India’s Health-care Sector under GATS: Inquiry into Backward and Forward Linkages

Publication Date01 Aug 2013
AuthorSarmila Banerjee,Kausik Lahiri
India’s Health-care Sector
under GATS: Inquiry into
Backward and Forward
Kausik Lahiri
Sarmila Banerjee
With the opening up of trade in health services under the General Agreement
on Trade in Services (GATS), India is finding herself in an advantageous position
in terms of reaping the benefit of this enhanced global connectivity. Here, the
presence of a sizeable middle class in urban areas, availability of information tech-
nology (IT)–skilled personnel and favourable domestic policies are encouraging
all modes of service–trade flows to flourish. Consequently, the nature of forward
and backward linkages of the medical and health services sector in the input–
output chain is changing rapidly, indicating a major shift in both (a) composition
of demand and (b) types of treatment provided. These changes are generally
expanding the size of the market for medical care but a gradual transformation
of a merit good (defined out of equity consideration) into a market good (defined
out of efficiency consideration) cannot be denied. This concern calls for more
comprehensive regulatory vigilance.
JEL: F13, C67, I10, I11
GATS, WTO, input–output models, health—general, analysis of health-care
In this article, we focus on the changing profile of the health-care industry in
India, where the GATS negotiations have brought further changes in the composi-
tion of both supply and demand patterns by allowing different forms of trade
Foreign Trade Review
48(3) 285–357
©2013 Indian Institute of
Foreign Trade
SAGE Publications
Los Angeles, London,
New Delhi, Singapore,
Washington DC
DOI: 10.1177/0015732513496617
Kausik Lahiri, Associate Professor of Economics, Surendra Nath College, Kolkata, West
Bengal, India. E-mail:
Sarmila Banerjee, Rajiv Gandhi Chair Professor, Department of Economics, University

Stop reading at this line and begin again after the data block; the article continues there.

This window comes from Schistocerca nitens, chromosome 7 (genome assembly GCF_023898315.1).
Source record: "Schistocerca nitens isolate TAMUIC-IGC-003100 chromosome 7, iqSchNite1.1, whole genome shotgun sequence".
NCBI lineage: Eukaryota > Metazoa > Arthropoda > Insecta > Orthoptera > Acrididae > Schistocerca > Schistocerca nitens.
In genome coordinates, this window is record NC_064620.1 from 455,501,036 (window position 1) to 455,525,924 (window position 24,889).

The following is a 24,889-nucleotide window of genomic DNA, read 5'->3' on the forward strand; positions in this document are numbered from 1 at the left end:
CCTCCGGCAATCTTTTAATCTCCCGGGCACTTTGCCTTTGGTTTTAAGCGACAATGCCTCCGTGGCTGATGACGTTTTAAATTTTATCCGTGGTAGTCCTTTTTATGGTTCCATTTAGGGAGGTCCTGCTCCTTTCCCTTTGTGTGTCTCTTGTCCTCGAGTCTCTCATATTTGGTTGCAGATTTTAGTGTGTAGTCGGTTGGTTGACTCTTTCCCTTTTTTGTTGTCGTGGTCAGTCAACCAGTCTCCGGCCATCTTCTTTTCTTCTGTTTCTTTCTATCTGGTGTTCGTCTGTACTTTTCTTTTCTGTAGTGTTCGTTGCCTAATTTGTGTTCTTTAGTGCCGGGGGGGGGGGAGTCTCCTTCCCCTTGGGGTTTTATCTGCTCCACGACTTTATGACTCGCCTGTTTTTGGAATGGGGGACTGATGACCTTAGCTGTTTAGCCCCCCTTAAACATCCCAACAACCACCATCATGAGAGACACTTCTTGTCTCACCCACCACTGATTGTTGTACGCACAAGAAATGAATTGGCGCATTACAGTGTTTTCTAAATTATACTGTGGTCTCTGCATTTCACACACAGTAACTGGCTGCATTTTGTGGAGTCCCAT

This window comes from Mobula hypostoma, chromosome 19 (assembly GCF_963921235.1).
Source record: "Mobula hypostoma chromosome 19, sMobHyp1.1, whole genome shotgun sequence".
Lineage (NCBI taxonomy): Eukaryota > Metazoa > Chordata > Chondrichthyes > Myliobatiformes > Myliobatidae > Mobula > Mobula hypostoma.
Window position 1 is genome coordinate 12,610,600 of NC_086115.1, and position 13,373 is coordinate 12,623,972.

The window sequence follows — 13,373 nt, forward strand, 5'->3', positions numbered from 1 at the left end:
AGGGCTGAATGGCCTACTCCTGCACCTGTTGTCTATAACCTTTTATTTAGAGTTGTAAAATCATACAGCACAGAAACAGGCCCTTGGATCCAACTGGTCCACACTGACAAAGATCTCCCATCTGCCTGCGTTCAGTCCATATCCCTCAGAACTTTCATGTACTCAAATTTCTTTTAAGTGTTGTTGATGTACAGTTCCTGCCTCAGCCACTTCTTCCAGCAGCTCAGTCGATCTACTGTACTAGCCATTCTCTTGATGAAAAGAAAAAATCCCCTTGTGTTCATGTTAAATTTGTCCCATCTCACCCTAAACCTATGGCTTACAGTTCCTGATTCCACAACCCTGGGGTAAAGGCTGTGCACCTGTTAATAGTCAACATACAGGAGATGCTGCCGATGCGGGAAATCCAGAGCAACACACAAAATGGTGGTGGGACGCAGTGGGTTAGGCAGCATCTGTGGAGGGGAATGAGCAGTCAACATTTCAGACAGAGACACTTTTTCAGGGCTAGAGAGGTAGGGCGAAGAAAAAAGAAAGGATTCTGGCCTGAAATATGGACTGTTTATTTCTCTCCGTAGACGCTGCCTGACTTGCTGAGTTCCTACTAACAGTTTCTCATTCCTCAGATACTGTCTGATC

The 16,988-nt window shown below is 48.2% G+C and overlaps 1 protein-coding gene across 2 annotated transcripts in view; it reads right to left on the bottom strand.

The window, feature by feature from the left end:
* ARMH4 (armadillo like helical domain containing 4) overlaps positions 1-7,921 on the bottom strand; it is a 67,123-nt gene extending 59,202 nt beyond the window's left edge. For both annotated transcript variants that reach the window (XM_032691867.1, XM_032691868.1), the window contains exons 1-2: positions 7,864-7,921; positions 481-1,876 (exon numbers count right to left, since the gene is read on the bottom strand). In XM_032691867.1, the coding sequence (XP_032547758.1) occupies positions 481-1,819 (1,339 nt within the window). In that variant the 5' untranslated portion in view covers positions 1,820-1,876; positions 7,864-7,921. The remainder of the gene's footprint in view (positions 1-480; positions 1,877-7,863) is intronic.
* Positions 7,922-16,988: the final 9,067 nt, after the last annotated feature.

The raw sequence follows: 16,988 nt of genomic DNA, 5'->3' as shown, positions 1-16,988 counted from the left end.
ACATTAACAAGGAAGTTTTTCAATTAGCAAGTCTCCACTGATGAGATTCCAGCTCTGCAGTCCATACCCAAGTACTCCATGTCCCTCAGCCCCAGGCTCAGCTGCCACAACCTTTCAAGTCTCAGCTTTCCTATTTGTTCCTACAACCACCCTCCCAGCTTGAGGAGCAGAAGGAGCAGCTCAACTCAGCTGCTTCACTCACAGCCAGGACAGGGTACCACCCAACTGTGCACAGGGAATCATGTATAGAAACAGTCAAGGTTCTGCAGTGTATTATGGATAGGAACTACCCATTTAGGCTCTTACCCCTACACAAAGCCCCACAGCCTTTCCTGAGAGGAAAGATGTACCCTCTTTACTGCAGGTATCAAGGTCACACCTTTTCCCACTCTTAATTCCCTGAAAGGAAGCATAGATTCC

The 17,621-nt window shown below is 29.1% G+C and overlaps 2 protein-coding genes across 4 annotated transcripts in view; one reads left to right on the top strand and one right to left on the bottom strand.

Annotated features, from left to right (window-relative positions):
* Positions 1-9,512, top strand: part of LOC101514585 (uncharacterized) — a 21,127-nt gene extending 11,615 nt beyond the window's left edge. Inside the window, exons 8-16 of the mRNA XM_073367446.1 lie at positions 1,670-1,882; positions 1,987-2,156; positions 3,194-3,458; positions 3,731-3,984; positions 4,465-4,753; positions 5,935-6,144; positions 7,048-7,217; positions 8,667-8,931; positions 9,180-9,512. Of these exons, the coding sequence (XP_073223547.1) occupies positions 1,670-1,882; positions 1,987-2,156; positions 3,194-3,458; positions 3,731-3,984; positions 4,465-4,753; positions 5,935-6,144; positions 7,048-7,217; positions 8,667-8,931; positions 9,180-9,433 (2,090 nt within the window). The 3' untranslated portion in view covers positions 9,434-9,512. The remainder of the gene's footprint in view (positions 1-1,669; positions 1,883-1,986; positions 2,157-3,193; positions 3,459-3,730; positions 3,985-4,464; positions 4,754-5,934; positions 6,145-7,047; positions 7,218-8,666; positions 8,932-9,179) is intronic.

of Calcutta, West Bengal, India.
Foreign Trade Review, 48, 3 (2013): 285–357
286 Kausik Lahiri and Sarmila Banerjee
which are directly and indirectly linked with health services. Under GATS, trade
in services is allowed in different modes, namely, Mode 1: cross-border supply,
Mode 2: consumption abroad, Mode 3: commercial presence and Mode 4: pres-
ence of natural persons. In case of health-care–related services, Mode 1 accounts
for telemedicine including diagnostics and radiology, Mode 2 supports medical
tourism, Mode 3 ensures foreign collaboration in developing hospitals and other
care services and finally, Mode 4 sanctions movement of doctors and medical
personnel for the sake of commercial medical practices.
With more technology-oriented services in health-care, mainly, IT-aided
health-care (applying IT for use of health-care resources) and health-care–related
IT services (IT services arising from health-care) (Mathur, 2004) new dimensions
of health-care provisioning and new opportunities of employment have opened up
in India. With infrastructural constraints for super-speciality services having being
removed by series of government policies and promotional schemes for private
participation, both foreign and domestic, India has witnessed the growth of sev-
eral private corporate health-care facilities that are of international quality and
repute and recognized by international accreditation agencies like the Joint
Commission International. The benefits of growth of service providers such as the
large and corporate services providers, who are more prone to using advanced
technology with better infrastructure and manpower and are engaged in more
revenue-generating areas of surgeries in cardiology, oncology, neurology, etc.,
include infrastructure development, better technology with high-end procedures,
technology transfers and forward and backward linkages. These facilities have
better access to latest technologies and are best poised to use those along with
IT-enabled services in health-care; they require very highly skilled and experi-